Resilience-7726 karma2021-07-19 23:27:00 UTC
There is light at the end of the tunnel. It's ok to reach out and find someone to be your professional guide to get there.
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Resilience-7644 karma2021-07-19 22:32:43 UTC
I believe so. Trauma can be preverbal from something you were told about that happened to you as a child. For example, knowing you were "rejected" as an infant. So "knowing" what happened but not having an actual memory of it can still be impactful.
Resilience-7403 karma2021-07-19 22:51:30 UTC
Ask if they do free consultations. Many will do a short phone call or video session (about 15 to 30 minutes is average). I actually require these. This way I can increase the chances that the person and I "fit." I don't like to have to refer on either. It is not a guarantee but it will certainly increase your chances. Also, start a list of what you like and don't like in your therapy and what works and doesn't work. Then share this in that consultation. If they are not a good fit for you, then perhaps they can assist in finding the right fit..as they likely know more therapists than you do.
Resilience-7396 karma2021-07-19 23:03:33 UTC
Well, the modalities I use are EMDR, CPT, CBT, and TF: CBT (lots of alphabet soup right? ) Anyway you can watch some videos and read some descriptions on my webpage if you like... www.resilienceandrestorationcounseling.com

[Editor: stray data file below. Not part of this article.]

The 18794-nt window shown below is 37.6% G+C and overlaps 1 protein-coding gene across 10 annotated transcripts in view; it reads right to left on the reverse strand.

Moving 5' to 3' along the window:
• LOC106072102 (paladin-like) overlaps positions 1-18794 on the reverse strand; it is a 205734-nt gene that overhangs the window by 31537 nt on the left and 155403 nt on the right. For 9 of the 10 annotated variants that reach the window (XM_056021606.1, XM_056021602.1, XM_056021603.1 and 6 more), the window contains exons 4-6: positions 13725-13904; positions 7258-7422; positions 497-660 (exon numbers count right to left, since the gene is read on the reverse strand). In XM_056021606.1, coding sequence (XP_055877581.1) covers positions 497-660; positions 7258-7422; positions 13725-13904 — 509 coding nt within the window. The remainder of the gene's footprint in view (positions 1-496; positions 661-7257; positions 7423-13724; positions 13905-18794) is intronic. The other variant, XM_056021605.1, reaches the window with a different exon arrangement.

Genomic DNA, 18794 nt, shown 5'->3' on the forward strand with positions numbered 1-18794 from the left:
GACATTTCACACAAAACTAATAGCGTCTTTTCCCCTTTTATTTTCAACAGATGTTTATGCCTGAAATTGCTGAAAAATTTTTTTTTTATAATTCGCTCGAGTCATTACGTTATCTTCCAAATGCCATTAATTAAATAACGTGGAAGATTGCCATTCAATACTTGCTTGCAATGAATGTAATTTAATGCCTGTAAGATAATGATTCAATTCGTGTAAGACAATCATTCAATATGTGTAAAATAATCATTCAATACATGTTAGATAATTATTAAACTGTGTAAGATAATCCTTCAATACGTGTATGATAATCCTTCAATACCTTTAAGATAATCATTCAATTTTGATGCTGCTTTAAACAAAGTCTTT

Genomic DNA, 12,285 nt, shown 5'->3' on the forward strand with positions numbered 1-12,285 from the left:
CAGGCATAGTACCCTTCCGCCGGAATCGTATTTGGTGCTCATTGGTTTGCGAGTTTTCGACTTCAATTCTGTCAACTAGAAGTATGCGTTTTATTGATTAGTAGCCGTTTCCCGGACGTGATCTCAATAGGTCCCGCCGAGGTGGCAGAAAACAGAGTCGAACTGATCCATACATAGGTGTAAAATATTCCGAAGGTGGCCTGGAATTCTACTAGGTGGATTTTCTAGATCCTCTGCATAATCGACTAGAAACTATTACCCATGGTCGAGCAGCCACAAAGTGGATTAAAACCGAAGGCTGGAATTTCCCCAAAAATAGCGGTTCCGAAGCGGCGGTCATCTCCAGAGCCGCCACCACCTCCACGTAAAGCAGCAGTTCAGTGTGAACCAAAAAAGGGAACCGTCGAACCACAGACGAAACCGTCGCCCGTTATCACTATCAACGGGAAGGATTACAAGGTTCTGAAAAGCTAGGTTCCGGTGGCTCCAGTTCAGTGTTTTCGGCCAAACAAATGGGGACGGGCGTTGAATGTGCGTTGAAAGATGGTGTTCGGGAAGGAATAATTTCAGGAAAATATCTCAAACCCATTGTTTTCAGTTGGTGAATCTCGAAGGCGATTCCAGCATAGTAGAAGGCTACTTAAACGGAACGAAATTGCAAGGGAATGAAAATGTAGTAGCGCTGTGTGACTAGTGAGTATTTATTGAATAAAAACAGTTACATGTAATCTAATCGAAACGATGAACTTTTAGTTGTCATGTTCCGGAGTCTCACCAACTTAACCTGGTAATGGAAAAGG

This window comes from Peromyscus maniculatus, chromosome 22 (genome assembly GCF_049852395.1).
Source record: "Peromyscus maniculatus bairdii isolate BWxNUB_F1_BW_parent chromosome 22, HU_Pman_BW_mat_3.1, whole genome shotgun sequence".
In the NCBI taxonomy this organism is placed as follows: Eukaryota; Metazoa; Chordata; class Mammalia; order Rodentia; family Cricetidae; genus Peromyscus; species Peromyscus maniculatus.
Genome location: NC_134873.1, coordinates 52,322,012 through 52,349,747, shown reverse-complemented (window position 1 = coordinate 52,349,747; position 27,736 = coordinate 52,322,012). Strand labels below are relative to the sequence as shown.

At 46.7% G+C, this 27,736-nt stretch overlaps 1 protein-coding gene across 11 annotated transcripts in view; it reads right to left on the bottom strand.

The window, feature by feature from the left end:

Basically, they all come down to teaching people to calm their nervous system when triggered so they don't overreact all the time, teaching them skills to recognize issues or the truth about something ..if they never learned ...and healing the past trauma wounds by addressing the incorrect and unhelpful thoughts they have stuck around them such as (It was my fault he abused me.) Which one I chose is based on the age of the person and what would best fit their personality and style.
Resilience-7278 karma2021-07-19 22:36:51 UTC
When someone has been through something traumatic they often have an open "wound." When this wound is touched (even accidentally) they can react protectively. This can look different for each person but often can look like shutting down, being anxious, being angry, avoiding things, etc. When you notice your partner is acting out of character or proportion for a situation just be there and be supportive. Give them space and time to calm down, then ask them sincerely and without judgement what triggered them, how you can help at the moment in the future, and reassure them you are there to help. Be willing to "change" tactics until you find the ones that work, and be supportive if they need time, space, and therapy. Above all don't take it personally.
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